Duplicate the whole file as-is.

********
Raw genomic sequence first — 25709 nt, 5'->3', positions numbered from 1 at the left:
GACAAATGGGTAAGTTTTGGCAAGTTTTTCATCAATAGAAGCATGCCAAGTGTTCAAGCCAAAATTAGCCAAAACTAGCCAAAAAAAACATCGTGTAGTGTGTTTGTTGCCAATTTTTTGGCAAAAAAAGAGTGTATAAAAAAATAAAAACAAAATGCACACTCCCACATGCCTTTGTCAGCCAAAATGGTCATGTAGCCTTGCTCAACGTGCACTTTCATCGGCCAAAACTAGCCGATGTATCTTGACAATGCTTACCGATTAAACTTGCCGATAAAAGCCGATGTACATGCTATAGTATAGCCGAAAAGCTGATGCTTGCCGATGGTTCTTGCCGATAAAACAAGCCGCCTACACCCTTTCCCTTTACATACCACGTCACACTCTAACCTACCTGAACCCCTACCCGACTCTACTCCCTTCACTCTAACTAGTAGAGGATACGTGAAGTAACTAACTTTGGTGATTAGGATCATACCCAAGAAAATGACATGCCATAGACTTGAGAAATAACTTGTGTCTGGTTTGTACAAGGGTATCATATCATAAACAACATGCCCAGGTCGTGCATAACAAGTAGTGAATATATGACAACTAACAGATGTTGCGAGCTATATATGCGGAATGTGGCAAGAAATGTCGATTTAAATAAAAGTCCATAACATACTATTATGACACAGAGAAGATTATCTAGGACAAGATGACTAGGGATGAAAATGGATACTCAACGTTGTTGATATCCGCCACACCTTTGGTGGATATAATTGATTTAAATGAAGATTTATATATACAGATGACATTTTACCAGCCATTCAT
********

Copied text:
Raw genomic sequence first — 25709 nt, 5'->3', positions numbered from 1 at the left:
GACAAATGGGTAAGTTTTGGCAAGTTTTTCATCAATAGAAGCATGCCAAGTGTTCAAGCCAAAATTAGCCAAAACTAGCCAAAAAAAACATCGTGTAGTGTGTTTGTTGCCAATTTTTTGGCAAAAAAAGAGTGTATAAAAAAATAAAAACAAAATGCACACTCCCACATGCCTTTGTCAGCCAAAATGGTCATGTAGCCTTGCTCAACGTGCACTTTCATCGGCCAAAACTAGCCGATGTATCTTGACAATGCTTACCGATTAAACTTGCCGATAAAAGCCGATGTACATGCTATAGTATAGCCGAAAAGCTGATGCTTGCCGATGGTTCTTGCCGATAAAACAAGCCGCCTACACCCTTTCCCTTTACATACCACGTCACACTCTAACCTACCTGAACCCCTACCCGACTCTACTCCCTTCACTCTAACTAGTAGAGGATACGTGAAGTAACTAACTTTGGTGATTAGGATCATACCCAAGAAAATGACATGCCATAGACTTGAGAAATAACTTGTGTCTGGTTTGTACAAGGGTATCATATCATAAACAACATGCCCAGGTCGTGCATAACAAGTAGTGAATATATGACAACTAACAGATGTTGCGAGCTATATATGCGGAATGTGGCAAGAAATGTCGATTTAAATAAAAGTCCATAACATACTATTATGACACAGAGAAGATTATCTAGGACAAGATGACTAGGGATGAAAATGGATACTCAACGTTGTTGATATCCGCCACACCTTTGGTGGATATAATTGATTTAAATGAAGATTTATATATACAGATGACATTTTACCAGCCATTCAT